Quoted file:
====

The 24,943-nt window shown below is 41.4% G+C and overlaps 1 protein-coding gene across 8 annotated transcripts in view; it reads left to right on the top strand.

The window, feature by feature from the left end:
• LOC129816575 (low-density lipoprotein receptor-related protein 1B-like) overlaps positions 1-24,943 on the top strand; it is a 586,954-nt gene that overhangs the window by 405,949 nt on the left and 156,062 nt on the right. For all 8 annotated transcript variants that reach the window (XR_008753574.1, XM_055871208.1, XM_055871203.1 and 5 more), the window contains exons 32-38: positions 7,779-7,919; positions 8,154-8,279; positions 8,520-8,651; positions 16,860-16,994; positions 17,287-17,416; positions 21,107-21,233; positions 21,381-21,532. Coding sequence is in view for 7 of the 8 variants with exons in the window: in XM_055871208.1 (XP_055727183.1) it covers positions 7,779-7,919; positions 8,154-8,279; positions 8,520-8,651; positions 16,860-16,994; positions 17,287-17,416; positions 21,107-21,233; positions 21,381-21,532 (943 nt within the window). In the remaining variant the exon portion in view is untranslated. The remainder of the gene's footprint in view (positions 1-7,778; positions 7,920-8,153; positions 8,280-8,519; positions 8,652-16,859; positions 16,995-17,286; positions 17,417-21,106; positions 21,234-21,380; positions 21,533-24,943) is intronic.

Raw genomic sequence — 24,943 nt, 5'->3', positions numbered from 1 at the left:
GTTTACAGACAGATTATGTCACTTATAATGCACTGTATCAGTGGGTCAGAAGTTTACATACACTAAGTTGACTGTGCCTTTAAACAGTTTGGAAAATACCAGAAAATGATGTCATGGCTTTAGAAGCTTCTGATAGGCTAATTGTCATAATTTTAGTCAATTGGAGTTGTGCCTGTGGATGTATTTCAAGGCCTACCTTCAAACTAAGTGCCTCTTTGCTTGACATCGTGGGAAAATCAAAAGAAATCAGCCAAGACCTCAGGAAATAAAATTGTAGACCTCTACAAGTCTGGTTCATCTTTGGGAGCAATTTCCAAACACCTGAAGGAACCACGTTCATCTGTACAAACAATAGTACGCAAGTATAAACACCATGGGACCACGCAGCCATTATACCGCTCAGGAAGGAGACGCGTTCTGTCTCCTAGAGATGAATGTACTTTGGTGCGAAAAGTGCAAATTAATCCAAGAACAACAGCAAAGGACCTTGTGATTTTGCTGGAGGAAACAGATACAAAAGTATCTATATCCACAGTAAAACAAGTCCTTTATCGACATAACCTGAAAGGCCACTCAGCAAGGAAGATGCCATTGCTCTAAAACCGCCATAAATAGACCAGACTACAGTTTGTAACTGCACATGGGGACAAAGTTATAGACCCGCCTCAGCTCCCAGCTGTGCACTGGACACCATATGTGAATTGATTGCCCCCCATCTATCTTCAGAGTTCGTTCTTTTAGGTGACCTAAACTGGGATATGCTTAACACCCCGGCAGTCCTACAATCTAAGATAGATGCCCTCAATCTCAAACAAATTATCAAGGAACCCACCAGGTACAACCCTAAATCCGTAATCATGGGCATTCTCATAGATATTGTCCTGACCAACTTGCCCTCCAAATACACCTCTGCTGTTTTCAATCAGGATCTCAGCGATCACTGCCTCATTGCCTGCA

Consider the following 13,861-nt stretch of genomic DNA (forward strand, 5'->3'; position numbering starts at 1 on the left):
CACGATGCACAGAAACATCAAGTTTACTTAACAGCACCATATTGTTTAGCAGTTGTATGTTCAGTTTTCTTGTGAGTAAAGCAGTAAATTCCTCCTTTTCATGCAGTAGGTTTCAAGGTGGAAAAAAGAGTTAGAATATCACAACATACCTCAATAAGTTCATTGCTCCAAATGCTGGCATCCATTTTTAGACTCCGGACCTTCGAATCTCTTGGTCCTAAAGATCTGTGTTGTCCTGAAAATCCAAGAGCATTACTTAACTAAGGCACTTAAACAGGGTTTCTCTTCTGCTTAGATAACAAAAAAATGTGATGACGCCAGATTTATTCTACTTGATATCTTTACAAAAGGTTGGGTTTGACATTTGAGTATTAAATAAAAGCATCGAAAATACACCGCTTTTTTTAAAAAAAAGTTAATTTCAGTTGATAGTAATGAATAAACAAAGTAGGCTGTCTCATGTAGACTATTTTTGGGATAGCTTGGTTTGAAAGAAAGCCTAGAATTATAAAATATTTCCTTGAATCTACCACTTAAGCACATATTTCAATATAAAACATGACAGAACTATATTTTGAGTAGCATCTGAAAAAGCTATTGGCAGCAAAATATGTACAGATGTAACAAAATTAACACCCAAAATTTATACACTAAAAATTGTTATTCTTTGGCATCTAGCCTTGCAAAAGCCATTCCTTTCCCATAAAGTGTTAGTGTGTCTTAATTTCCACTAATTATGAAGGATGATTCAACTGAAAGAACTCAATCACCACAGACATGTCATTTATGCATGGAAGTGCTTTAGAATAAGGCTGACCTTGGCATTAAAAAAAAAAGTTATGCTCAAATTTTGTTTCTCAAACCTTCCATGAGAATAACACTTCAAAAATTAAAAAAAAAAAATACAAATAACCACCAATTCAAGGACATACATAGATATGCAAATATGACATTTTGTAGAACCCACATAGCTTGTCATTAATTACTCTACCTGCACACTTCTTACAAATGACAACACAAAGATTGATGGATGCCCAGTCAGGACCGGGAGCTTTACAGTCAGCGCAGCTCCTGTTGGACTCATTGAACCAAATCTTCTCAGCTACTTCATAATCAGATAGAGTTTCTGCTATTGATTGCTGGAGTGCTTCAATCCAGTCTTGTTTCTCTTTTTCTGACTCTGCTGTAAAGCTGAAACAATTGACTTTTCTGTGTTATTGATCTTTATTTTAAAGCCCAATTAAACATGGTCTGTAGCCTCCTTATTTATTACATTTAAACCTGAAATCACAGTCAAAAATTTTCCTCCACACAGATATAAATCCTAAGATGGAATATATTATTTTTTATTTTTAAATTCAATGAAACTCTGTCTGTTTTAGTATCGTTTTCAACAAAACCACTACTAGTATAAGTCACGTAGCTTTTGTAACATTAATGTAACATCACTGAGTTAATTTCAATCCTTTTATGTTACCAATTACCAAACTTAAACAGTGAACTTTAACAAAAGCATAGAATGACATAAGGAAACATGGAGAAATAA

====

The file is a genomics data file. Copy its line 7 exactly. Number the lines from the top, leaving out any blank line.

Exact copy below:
CACGATGCACAGAAACATCAAGTTTACTTAACAGCACCATATTGTTTAGCAGTTGTATGTTCAGTTTTCTTGTGAGTAAAGCAGTAAATTCCTCCTTTTCATGCAGTAGGTTTCAAGGTGGAAAAAAGAGTTAGAATATCACAACATACCTCAATAAGTTCATTGCTCCAAATGCTGGCATCCATTTTTAGACTCCGGACCTTCGAATCTCTTGGTCCTAAAGATCTGTGTTGTCCTGAAAATCCAAGAGCATTACTTAACTAAGGCACTTAAACAGGGTTTCTCTTCTGCTTAGATAACAAAAAAATGTGATGACGCCAGATTTATTCTACTTGATATCTTTACAAAAGGTTGGGTTTGACATTTGAGTATTAAATAAAAGCATCGAAAATACACCGCTTTTTTTAAAAAAAAGTTAATTTCAGTTGATAGTAATGAATAAACAAAGTAGGCTGTCTCATGTAGACTATTTTTGGGATAGCTTGGTTTGAAAGAAAGCCTAGAATTATAAAATATTTCCTTGAATCTACCACTTAAGCACATATTTCAATATAAAACATGACAGAACTATATTTTGAGTAGCATCTGAAAAAGCTATTGGCAGCAAAATATGTACAGATGTAACAAAATTAACACCCAAAATTTATACACTAAAAATTGTTATTCTTTGGCATCTAGCCTTGCAAAAGCCATTCCTTTCCCATAAAGTGTTAGTGTGTCTTAATTTCCACTAATTATGAAGGATGATTCAACTGAAAGAACTCAATCACCACAGACATGTCATTTATGCATGGAAGTGCTTTAGAATAAGGCTGACCTTGGCATTAAAAAAAAAAGTTATGCTCAAATTTTGTTTCTCAAACCTTCCATGAGAATAACACTTCAAAAATTAAAAAAAAAAAATACAAATAACCACCAATTCAAGGACATACATAGATATGCAAATATGACATTTTGTAGAACCCACATAGCTTGTCATTAATTACTCTACCTGCACACTTCTTACAAATGACAACACAAAGATTGATGGATGCCCAGTCAGGACCGGGAGCTTTACAGTCAGCGCAGCTCCTGTTGGACTCATTGAACCAAATCTTCTCAGCTACTTCATAATCAGATAGAGTTTCTGCTATTGATTGCTGGAGTGCTTCAATCCAGTCTTGTTTCTCTTTTTCTGACTCTGCTGTAAAGCTGAAACAATTGACTTTTCTGTGTTATTGATCTTTATTTTAAAGCCCAATTAAACATGGTCTGTAGCCTCCTTATTTATTACATTTAAACCTGAAATCACAGTCAAAAATTTTCCTCCACACAGATATAAATCCTAAGATGGAATATATTATTTTTTATTTTTAAATTCAATGAAACTCTGTCTGTTTTAGTATCGTTTTCAACAAAACCACTACTAGTATAAGTCACGTAGCTTTTGTAACATTAATGTAACATCACTGAGTTAATTTCAATCCTTTTATGTTACCAATTACCAAACTTAAACAGTGAACTTTAACAAAAGCATAGAATGACATAAGGAAACATGGAGAAATAA